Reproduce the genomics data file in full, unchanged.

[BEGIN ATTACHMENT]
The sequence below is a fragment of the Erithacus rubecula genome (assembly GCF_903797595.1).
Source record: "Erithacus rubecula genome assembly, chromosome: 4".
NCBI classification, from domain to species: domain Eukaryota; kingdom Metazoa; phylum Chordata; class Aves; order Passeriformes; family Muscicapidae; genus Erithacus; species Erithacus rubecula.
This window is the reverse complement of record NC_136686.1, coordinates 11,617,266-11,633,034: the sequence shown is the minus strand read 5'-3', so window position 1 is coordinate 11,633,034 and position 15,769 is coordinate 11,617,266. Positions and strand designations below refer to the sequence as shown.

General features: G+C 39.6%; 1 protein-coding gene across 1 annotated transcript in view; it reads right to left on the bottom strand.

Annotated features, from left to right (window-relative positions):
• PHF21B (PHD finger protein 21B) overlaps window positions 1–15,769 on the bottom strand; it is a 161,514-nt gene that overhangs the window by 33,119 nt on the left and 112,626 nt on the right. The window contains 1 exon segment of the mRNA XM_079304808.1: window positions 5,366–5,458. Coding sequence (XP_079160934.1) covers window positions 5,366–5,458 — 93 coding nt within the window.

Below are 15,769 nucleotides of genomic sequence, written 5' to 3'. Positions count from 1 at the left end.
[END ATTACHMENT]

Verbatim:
The sequence below is a fragment of the Erithacus rubecula genome (assembly GCF_903797595.1).
Source record: "Erithacus rubecula genome assembly, chromosome: 4".
NCBI classification, from domain to species: domain Eukaryota; kingdom Metazoa; phylum Chordata; class Aves; order Passeriformes; family Muscicapidae; genus Erithacus; species Erithacus rubecula.
This window is the reverse complement of record NC_136686.1, coordinates 11,617,266-11,633,034: the sequence shown is the minus strand read 5'-3', so window position 1 is coordinate 11,633,034 and position 15,769 is coordinate 11,617,266. Positions and strand designations below refer to the sequence as shown.

General features: G+C 39.6%; 1 protein-coding gene across 1 annotated transcript in view; it reads right to left on the bottom strand.

Annotated features, from left to right (window-relative positions):
• PHF21B (PHD finger protein 21B) overlaps window positions 1–15,769 on the bottom strand; it is a 161,514-nt gene that overhangs the window by 33,119 nt on the left and 112,626 nt on the right. The window contains 1 exon segment of the mRNA XM_079304808.1: window positions 5,366–5,458. Coding sequence (XP_079160934.1) covers window positions 5,366–5,458 — 93 coding nt within the window.

Below are 15,769 nucleotides of genomic sequence, written 5' to 3'. Positions count from 1 at the left end.